April 1, 1992 | By SHIRLEY BURY; from The Magazine ANTIQUES, April 1992.
The formidable skill of Parisian jewelers in interpreting the work of innovative designers was the prime cause of their international popularity. Although craftsmen elsewhere practiced the late eighteenth-century technique of open-backed, or à jour, setting, which allowed light to refract and reflect through the stones, greatly enhancing their brilliance, the contrast between the delicate French mounts and the geometrical shapes of the stones was particularly striking (see Pl. III).
The replacement of the Bourbon monarchy by the imperial regime of Napoléon I (1769-1821) did nothing to dim the reputation of the jewelers of Paris, whom the women of the Bonaparte family patronized before and after the overthrow of Napoléon at Waterloo in 1815 (see Pls. I, III, and Fig. 3). At a ball Napoléon III (1808-1873) gave in 1868, for example, his empress, Eugénie, a celebrated beauty, wore "green velvet, with a crown of emeralds…» More
June 1, 1987 | By GEOFFREY C. MUNN; from The Magazine ANTIQUES, June 1987.
Even if the word genius was used as sparingly as it should be, the late nineteenth- and early twentieth century jeweler René Lalique would always be so described. Rather than a craftsman with a leaning toward the artistic, he was an accomplished artist who chose to express himself primarily in jewelry.
The son of a merchant who dealt in pretty luxury goods called "articles de Paris," Lalique spent an uneventful childhood between school in Paris and holidays in the French countryside. It was undoubtedly there that he learned to see nature as a primary source of inspiration; and recording what he saw in the fields and streams was an easy task for a boy who, by the age of fifteen, was earning a steady income as a portrait miniaturist. His interests coincided perfectly with the revolution in the decorative arts known as art nouveau, which rejected eclecticism for a direct interpretation of the natural world. Europeans wo…» More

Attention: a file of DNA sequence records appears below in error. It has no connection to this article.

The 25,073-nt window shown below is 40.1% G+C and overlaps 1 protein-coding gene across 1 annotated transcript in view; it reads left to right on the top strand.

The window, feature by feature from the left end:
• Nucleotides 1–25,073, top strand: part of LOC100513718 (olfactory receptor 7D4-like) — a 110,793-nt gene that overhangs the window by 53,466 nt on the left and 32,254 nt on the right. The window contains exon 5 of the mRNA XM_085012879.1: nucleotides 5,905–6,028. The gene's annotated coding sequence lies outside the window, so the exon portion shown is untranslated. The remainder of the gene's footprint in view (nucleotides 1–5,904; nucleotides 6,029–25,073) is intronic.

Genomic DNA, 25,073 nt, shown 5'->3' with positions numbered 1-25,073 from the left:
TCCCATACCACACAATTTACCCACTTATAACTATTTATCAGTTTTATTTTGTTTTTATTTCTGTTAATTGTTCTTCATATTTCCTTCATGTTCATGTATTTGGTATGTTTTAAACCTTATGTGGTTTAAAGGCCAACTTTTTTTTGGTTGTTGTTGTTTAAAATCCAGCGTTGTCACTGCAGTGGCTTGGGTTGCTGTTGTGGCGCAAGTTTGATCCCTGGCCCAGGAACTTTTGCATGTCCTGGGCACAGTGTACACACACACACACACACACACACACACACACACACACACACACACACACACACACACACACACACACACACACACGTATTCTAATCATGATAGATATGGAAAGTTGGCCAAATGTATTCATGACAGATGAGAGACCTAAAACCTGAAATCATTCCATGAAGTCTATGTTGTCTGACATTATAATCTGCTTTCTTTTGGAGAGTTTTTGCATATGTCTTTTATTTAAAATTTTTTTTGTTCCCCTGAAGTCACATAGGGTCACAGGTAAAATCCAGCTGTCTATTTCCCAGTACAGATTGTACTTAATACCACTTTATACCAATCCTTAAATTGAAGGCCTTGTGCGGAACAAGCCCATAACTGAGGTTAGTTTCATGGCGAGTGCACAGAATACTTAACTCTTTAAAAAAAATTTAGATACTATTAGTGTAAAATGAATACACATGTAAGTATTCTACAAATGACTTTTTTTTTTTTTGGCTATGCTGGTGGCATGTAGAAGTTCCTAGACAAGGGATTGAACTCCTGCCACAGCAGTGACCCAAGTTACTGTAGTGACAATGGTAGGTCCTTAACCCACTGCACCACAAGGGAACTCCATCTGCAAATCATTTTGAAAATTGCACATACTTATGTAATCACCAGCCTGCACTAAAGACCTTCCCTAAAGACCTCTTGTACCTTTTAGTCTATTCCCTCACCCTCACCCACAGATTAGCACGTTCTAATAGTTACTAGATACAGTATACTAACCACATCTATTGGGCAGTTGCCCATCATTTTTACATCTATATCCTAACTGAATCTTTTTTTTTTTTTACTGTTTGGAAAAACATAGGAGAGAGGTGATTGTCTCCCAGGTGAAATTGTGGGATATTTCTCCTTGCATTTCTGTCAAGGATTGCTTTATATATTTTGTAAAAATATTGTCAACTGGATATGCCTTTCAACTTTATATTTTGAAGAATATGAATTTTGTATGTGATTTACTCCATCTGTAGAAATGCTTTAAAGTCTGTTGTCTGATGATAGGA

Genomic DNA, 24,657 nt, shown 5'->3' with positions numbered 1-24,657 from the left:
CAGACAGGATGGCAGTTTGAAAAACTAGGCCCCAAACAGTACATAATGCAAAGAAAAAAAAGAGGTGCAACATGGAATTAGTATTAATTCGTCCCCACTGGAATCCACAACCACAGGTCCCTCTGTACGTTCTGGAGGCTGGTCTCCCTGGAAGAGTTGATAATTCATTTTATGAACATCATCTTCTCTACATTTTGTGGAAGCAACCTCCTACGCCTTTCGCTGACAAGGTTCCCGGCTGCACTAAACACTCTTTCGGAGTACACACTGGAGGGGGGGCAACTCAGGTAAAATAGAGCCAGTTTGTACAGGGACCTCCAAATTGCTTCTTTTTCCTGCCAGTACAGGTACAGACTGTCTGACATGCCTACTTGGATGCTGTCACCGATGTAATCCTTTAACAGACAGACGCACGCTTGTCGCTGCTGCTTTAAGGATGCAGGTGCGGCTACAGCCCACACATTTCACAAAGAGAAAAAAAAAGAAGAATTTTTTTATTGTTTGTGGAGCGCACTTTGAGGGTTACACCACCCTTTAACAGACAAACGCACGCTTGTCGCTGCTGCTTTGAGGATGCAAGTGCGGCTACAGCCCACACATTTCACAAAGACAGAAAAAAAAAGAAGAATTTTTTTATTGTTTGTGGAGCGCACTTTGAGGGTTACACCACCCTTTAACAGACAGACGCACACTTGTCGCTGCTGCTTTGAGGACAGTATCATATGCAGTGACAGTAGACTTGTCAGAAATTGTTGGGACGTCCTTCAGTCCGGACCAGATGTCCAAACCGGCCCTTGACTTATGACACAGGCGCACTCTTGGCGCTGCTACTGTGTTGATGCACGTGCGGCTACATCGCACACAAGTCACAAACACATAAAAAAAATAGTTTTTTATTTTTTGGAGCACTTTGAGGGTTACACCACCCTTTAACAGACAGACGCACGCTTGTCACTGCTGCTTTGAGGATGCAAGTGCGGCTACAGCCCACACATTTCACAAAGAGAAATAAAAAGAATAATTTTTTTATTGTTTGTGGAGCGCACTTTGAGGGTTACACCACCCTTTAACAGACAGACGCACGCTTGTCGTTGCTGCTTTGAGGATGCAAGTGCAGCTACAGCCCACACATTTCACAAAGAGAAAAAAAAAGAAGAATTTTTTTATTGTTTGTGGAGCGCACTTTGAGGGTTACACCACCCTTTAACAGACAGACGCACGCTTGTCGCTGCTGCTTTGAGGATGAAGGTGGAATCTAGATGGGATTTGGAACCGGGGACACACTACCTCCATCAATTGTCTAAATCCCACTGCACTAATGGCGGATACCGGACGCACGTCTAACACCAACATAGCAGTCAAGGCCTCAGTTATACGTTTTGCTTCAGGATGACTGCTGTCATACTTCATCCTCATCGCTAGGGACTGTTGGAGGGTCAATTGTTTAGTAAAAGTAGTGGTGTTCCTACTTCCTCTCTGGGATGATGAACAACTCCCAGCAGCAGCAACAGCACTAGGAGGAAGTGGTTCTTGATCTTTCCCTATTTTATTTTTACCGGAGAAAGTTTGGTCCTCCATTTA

March 1, 1983 | BY REKA NEILSON FISHER, Curatorial assistant, Saint Louis Art Museum
THE CREAMICS COLLECTION of Mr. and Mrs. George S. Rosborough Jr., of Webster Groves, Missouri, a suburb of St. Louis, is mainly devoted to English earthenware of the seventeenth and eighteenth centuries. Initially they collected early nineteenth-century yellow-glazed earthenware, but then they turned to earlier wares, particularly delftware, which attracted them because of the freshness of the decoration, drawn directly on the glaze.
The Rosboroughs' English delftware collection is comprised of all-white, mid-seventeenth-century wares, late seventeenth-century decorated wares primarily made in London and Bristol, and later wares from Bristol, Liverpool, and Dublin. There are also examples of tin-glazed earthenware of exceptional quality from France, Sweden, and Russia.
The Rosboroughs' delftware is distinguished by the collectors' discriminating taste and their sensitive, scholarly approach to collecting.…» More
By Virginia Reed Colby
Stephen Parrish, a well-known painter and etcher, and his son Maxfield,1 one of the most popular artists of the early twentieth century, both moved to New Hampshire in the 1890s. Stephen came to Cornish in 1893, following the sculptor Augustus Saint-Gaudens and other artists, writers, and musicians who made up what came to be known as the Cornish colony.2 The members of the colony found rural Cornish a delightful place to work, yet they had easy access to New York City by train from Windsor, Vermont, across the Connecticut River.3
Stephen Parrish's house Northcote4 was designed by Wilson Eyre 91858- 1944), a noted architect from Philadelphia, where Parrish had also lived before coming to Cornish. From 1893 to 1902 Parrish spent his time building the house, a shop, a greenhouse, a stable for his horse Betty, a studio, and the extensive gardens. To take advantage of the view Parrish lined up the main garden path with th…» More
September 1, 1978 | By RICHARD WOODWARD; from The Magazine ANTIQUES, September 1978.
Paintings by America's first artists afford an informative and entertaining view of the nation's early years. Many of these painters received academic instruction at home or abroad, while others were either wholly untutored or obtained their training from nonacademic sources. The work of this latter group, the "folk painters," provides an insight into native American culture and artistic talent. These painters have left an abundance of portraits recording the appearance and personalities of their sitters as well as other pictures that provide glimpses of the daily life of our first citizens. The spiritual life of the German-American is reflected in their fraktur (see Pl. IV).
Pl. I. Martha Payne (b. 1773), by the Payne limner, GoochlandCounty, Virginia, c. 1791. Oil on canvas, 43 7/8 by 37 ¾ inches. Martha Payne, the second child of Archer and Martha Dandridge Payne of Goochland County, was descended from seve…» More
[Compiled by Bill Stern, Executive Director at the Museum of California Design, Los Angeles. Originally published in "Curator's Eye" in Modern Magazi» View All